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Photo by: John Kabubu
The Western Indian Ocean State’s efforts to help bring about improved marine fisheries reforms and governance in the South West Indian Ocean range states are beginning to bear fruit following a recent decision to reform the South West Indian Ocean Fisheries Commission from an advisory body to a full management body.
Through its Coastal East Africa Initiative, WWF has consistently lobbied the South West Indian Ocean range states of Comoros, France, Kenya, Madagascar, Maldives, Mauritius, Mozambique, Seychelles, South Africa, Tanzania and Yemen to strengthen their policy, legal and institutional framework in order to help bring about fisheries stock sustainability and increase socio-economic benefits to the over 65 million people that inhabit the coastal zone of the Western Indian Ocean.
During a special adhoc session of the South West Indian Ocean Commission (SWIOFC) held in Dar es Salaam Tanzania on the 27th – 28th of February 2013, members unanimously agreed and endorsed the decision to reform the SWIOFC from an advisory body to a full management body. This important transition will enable the Commission to facilitate binding and non-binding decisions that ensure adequate and professional management of fisheries in the region.
The member states furthermore decided to host the secretariat of the Commission in Mozambique, in an effort to bring the centre of coordination closer to the region.
Speaking during the meeting, Deputy Permanent Secretary, Tanzania Ministry of Livestock Development and Fisheries Dr. Johana Budeba welcomed the decision, noting, “The SWIOFC is an important Regional Fisheries Management Body and it is prudent that we put in place mechanisms and interventions to have it strengthened for improved fisheries governance”.
WWF Coastal East Africa Initiative Fisheries Programme Officer Edward Kimakwa, speaking during the same meeting urged South West India Ocean member states to continue with their efforts to collectively promote sustainable development and management of the marine fisheries in the region.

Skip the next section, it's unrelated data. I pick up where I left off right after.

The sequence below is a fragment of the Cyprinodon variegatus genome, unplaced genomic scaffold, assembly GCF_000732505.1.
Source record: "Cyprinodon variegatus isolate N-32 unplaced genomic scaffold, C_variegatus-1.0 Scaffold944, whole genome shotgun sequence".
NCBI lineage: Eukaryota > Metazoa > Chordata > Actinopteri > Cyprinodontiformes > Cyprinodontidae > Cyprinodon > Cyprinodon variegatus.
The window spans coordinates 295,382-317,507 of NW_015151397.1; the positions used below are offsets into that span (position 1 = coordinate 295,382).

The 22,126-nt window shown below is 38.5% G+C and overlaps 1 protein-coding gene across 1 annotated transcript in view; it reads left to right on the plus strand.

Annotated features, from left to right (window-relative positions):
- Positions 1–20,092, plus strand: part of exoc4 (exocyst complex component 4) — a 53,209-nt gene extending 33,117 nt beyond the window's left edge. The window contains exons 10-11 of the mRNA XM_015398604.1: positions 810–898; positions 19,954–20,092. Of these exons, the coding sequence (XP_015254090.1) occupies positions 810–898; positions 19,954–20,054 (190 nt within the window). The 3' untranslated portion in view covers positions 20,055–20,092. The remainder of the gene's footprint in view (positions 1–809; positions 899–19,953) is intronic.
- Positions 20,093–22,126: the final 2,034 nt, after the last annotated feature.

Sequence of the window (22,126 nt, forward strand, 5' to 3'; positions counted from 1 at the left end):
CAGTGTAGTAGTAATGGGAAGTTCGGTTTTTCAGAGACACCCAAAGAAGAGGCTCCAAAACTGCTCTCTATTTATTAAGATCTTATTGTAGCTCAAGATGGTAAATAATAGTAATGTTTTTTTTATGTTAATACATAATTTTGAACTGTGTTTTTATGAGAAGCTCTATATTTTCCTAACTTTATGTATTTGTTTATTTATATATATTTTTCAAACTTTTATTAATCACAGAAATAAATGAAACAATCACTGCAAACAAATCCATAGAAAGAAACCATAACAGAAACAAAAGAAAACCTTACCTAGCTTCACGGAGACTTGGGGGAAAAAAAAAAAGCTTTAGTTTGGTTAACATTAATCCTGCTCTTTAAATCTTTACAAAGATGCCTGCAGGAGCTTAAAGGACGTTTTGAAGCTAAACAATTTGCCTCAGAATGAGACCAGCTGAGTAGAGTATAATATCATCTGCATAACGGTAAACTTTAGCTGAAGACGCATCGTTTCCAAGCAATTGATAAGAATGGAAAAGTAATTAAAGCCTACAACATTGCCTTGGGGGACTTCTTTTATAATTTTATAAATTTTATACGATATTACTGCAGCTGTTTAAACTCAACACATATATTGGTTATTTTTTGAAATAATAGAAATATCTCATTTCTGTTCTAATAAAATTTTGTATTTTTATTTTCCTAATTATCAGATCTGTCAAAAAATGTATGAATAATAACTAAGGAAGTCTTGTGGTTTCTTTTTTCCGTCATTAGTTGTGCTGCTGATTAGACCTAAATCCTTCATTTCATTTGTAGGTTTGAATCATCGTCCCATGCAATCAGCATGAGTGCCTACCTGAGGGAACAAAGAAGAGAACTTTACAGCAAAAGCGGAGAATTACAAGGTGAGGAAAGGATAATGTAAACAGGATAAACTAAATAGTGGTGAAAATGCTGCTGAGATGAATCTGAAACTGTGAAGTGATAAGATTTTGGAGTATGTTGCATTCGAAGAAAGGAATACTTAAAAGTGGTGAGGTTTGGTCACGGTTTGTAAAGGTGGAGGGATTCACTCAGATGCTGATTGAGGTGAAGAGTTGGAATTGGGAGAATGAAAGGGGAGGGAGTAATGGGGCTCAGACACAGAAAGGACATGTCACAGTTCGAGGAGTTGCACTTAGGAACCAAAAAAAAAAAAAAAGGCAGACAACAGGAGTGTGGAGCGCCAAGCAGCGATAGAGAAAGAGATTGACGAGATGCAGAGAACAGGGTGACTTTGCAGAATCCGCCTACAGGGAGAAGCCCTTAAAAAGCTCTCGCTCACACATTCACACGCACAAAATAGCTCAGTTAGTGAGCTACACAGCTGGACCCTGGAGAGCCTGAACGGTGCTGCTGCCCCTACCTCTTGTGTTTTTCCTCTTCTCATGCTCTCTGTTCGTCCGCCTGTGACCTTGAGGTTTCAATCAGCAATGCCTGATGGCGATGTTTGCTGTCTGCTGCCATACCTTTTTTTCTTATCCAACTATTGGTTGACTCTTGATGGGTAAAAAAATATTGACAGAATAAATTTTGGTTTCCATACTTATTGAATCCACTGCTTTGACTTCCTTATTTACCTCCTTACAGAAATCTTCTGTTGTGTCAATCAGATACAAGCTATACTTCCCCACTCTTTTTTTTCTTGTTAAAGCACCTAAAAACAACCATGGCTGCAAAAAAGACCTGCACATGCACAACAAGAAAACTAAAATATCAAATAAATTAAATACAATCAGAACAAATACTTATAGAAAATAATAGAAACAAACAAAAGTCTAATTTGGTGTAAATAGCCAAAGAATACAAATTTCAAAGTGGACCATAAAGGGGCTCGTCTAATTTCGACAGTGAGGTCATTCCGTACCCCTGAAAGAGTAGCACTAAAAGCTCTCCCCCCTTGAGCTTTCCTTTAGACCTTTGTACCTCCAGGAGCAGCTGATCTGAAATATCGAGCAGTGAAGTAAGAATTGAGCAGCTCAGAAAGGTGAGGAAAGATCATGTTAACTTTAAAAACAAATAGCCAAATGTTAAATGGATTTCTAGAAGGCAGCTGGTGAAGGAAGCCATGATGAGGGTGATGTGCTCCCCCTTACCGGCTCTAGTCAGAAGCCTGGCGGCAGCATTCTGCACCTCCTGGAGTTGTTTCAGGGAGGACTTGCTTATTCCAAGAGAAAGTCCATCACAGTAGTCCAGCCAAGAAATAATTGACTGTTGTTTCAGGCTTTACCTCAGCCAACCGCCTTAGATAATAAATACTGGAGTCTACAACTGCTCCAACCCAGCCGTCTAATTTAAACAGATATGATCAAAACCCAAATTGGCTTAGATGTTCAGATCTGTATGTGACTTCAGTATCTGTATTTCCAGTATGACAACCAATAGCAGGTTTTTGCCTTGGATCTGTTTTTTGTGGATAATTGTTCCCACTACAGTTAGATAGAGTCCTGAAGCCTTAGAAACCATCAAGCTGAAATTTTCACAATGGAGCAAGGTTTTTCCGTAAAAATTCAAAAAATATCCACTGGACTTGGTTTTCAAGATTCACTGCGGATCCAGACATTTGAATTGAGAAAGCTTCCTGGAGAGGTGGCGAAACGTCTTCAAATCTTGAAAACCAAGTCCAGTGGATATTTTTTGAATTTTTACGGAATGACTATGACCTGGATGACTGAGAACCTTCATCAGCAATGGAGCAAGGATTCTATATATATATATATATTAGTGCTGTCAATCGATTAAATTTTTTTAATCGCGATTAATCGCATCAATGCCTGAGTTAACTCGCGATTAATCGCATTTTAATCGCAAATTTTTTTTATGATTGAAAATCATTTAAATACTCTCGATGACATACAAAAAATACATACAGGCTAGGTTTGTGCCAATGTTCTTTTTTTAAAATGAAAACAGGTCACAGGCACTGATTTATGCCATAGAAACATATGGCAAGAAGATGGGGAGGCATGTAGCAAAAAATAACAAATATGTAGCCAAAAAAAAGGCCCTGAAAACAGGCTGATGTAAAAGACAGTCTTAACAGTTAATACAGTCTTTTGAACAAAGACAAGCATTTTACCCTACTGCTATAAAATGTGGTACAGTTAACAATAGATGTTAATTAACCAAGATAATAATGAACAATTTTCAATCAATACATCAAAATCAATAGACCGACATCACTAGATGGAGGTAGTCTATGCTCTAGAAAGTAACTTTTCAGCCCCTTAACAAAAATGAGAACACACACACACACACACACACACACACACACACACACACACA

“We need to see in the near future a situation where SWIO states are effectively controlling and equitably benefiting from sustainable tuna fisheries stocks. Strengthening the South West Indian Ocean Fisheries Commission as a fisheries management body will certainly go a long way in bringing about stock sustainability and increased socio-economic benefits to the SWIO coastal states,” noted Mr. Kimakwa.
Fisheries experts have warned that mismanagement of fisheries is costing African countries between 2 and 5 billion dollars every year. Illegal fishing alone accounts for the loss of fish valued at 1 billion dollars every year from the waters of Sub-Saharan Africa.
The decision to establish a regional fisheries management commission comes at an opportune time considering that the South Western Indian Ocean Fisheries Project (SWIOFP) is coming to a close. The SWIOFP project, funded by the Global Environment Facility (GEF) and implemented by the World Bank, has been an important factor not only in establishing a much improved knowledge base on the fisheries of the region, but also in building up a strong coherence between the countries of the region.
The transformation of SWIOFC into a Fisheries Management Organisation is the icing on the cake for this project and provides an important basis for future interventions in the sector. WWF, in this regard, is engaged in discussions with the World Bank and other partners on a follow-up project that will build upon the success of SWIOFP and other initiatives.
Written by: John Kabubu, Edward Kimakwa and Peter Scheren
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